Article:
‘In uncharted territory’: Cardinals’ COVID-19 outbreak has left nine players, seven staff members infected

The St. Louis Cardinals believed all winter, and reinforced this spring, they had the talent and character to win the World Series this year.

Now, they have no idea when they will play another game.

The Cardinals will have gone at least 12 days without playing a game after their three-game series beginning Friday night against the Chicago Cubs was officially postponed with two more players and a staff member testing positive for COVID-19.

The outbreak, believed to start with a person who was employed by a Cardinals player, has left nine players and seven staff members infected with the virus, leaving their team in disarray.

They have played only five games this season, and not a single inning since July 29, and are now faced with the daunting task of playing 55 games in 49 days just to complete their 2020 season.

It will be the first time in 45 years, according to ESPN STATS, that a team will have played that many games in such a short span since the Minnesota Twins in 1975, who went 20-35 in that stretch.

Forget trying to realistically compete for another World Series title.

How about just praying they can get back on the field to even play games?

“‘Nobody said it was going to be fair,’’ Cardinals manager Mike Shildt said this week. “Nobody said it was going to be easy. No one’s going to feel sorry for us. …

“Fair is relative. The fact of the matter is that a lot of what’s going on isn’t fair in our game, in our society. It’s definitely not what we’re used to.’’

It’s like having three All-Star breaks at once while everyone else has been playing.

The Cardinals already went through spring training and summer camp, and with this layoff, they might have to call it a fall sleepover.

The Cardinals are facing at least six doubleheaders on the schedule while missing at least four of their pitchers.

Hall of Fame pitcher Bob Gibson might be 84 years old, but the boys could sure use you, with 64-year-old shortstop Ozzie Smith already telling the Cardinals that he has a few innings left in him.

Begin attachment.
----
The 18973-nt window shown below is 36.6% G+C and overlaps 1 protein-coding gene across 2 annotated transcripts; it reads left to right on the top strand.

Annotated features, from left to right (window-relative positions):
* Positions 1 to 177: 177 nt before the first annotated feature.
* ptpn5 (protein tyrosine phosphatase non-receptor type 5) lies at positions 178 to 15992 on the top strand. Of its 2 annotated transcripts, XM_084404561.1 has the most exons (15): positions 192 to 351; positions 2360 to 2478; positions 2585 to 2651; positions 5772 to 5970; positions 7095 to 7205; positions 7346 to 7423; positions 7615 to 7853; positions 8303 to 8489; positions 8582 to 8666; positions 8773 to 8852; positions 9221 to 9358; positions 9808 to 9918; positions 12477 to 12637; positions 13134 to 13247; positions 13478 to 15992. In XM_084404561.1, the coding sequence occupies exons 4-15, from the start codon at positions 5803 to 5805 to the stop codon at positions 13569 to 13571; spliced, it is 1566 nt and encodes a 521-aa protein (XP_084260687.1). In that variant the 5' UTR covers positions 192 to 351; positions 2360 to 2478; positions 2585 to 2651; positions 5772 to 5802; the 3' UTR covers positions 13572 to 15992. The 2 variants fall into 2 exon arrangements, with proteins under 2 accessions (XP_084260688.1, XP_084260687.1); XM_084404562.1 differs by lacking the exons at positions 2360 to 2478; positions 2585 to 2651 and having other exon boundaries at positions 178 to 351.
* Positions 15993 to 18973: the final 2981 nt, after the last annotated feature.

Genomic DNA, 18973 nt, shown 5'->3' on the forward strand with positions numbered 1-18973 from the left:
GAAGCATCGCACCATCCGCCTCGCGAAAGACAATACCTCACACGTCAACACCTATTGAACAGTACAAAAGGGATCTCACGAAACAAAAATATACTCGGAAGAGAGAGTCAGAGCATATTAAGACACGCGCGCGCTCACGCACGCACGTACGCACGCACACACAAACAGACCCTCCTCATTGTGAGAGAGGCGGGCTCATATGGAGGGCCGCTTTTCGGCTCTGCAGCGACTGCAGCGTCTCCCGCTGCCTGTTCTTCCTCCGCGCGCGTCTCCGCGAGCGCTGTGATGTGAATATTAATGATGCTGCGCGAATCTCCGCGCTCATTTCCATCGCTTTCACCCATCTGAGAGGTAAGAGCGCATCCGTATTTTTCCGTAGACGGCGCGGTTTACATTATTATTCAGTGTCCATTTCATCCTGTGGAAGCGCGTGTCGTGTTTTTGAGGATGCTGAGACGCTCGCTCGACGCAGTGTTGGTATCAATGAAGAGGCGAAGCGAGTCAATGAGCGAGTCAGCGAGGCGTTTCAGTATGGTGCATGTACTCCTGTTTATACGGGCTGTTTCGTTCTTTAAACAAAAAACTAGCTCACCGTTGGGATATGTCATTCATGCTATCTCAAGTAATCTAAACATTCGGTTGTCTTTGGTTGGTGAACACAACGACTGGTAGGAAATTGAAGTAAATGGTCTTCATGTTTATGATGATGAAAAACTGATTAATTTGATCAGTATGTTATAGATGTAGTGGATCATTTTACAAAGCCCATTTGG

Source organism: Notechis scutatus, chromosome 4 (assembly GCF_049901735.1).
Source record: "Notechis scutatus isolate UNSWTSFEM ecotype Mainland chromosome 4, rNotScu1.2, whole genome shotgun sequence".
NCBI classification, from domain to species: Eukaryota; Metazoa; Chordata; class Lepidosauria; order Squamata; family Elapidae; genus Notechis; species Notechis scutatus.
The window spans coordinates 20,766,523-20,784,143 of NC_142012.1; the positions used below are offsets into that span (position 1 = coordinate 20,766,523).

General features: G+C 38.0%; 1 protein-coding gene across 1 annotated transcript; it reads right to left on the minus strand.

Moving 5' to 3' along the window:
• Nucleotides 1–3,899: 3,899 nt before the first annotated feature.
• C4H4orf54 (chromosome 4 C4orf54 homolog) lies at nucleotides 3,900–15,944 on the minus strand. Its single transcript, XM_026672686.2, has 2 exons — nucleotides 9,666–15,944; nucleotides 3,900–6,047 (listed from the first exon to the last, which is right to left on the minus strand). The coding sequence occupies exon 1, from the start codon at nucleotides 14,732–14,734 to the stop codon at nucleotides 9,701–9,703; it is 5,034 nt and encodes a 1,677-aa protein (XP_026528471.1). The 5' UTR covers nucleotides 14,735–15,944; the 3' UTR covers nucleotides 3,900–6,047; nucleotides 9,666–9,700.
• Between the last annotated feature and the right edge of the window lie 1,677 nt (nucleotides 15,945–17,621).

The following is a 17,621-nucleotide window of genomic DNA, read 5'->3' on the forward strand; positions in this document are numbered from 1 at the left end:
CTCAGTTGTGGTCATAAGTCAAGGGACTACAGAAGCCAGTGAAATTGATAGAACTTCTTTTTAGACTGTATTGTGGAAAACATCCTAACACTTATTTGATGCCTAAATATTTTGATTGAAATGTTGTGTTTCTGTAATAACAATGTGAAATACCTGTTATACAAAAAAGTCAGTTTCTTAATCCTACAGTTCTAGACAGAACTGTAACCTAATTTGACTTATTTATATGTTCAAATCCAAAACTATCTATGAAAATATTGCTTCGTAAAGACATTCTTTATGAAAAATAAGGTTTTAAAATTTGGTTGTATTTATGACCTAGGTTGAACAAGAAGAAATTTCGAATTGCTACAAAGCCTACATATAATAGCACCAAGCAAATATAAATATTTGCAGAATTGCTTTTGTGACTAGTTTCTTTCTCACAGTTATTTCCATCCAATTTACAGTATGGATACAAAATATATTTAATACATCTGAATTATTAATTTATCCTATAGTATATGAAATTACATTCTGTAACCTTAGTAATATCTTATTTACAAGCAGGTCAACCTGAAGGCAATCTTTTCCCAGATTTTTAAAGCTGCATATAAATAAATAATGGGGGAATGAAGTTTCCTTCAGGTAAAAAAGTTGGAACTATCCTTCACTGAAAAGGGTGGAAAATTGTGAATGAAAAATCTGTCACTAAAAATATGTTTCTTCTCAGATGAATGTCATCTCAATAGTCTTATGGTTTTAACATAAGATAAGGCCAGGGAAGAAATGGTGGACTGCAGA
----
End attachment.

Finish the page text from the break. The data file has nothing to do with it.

Hey, desperate times call for desperate measures.

This a team that just lost their future Hall of Fame catcher Yadier Molina, All-Star shortstop Paul DeJong, starting pitcher Carlos Martinez, three relievers, their backup shortstop and their top right-handed pinch-hitter.

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Paul DeJong is one of nine Cardinals players to test positive for the coronavirus. (Photo: Jon Durr, USA TODAY Sports)

The Cardinals, after being marooned in Milwaukee for a week when they couldn’t even leave their hotel room, at least are home now in St. Louis, but team workouts Wednesday and Thursday at Busch Stadium might have only spread the virus.

Three of the same players who tested positive in back-to-back days in Milwaukee, turned out positive with Thursday’s tests, sharing not only the same field, but the same clubhouse with their teammates.

Who knows who else might test positive this weekend?

The Cardinals had just been informed of the makeup dates for their three doubleheaders with the Milwaukee Brewers (Sept. 14, 16 and 25) and two with the Detroit Tigers (Aug. 13 and Sept. 10) this week with now three more being placed on the calendar.

So, they have eight scheduled doubleheaders in the next seven weeks after playing only five games in the first 19 days of this season.

“The more we play baseball,’’ Shildt says, “the better. That’s what we’re here for.

“Fact of the matter is, guys need to get on the field and play.’’

The cold reality is that they have no choice, and when they do finally play, the schedule won’t even be close to being equitable in their quest to land a playoff berth.

“I do think that is a concern,’’ Cubs GM Jed Hoyer recently said. “You sort of assume we don’t play the same schedule, but roughly the same schedule and this is a competitive business. We’re all looking to make the playoffs and looking to win a championship, and you want people to be competing in the same way.’’

It just can’t happen.

Not this year.

"We are," Shildt says, "in uncharted territory."

Follow USA TODAY Sports' Bob Nightengale on Twitter @BNightengale.

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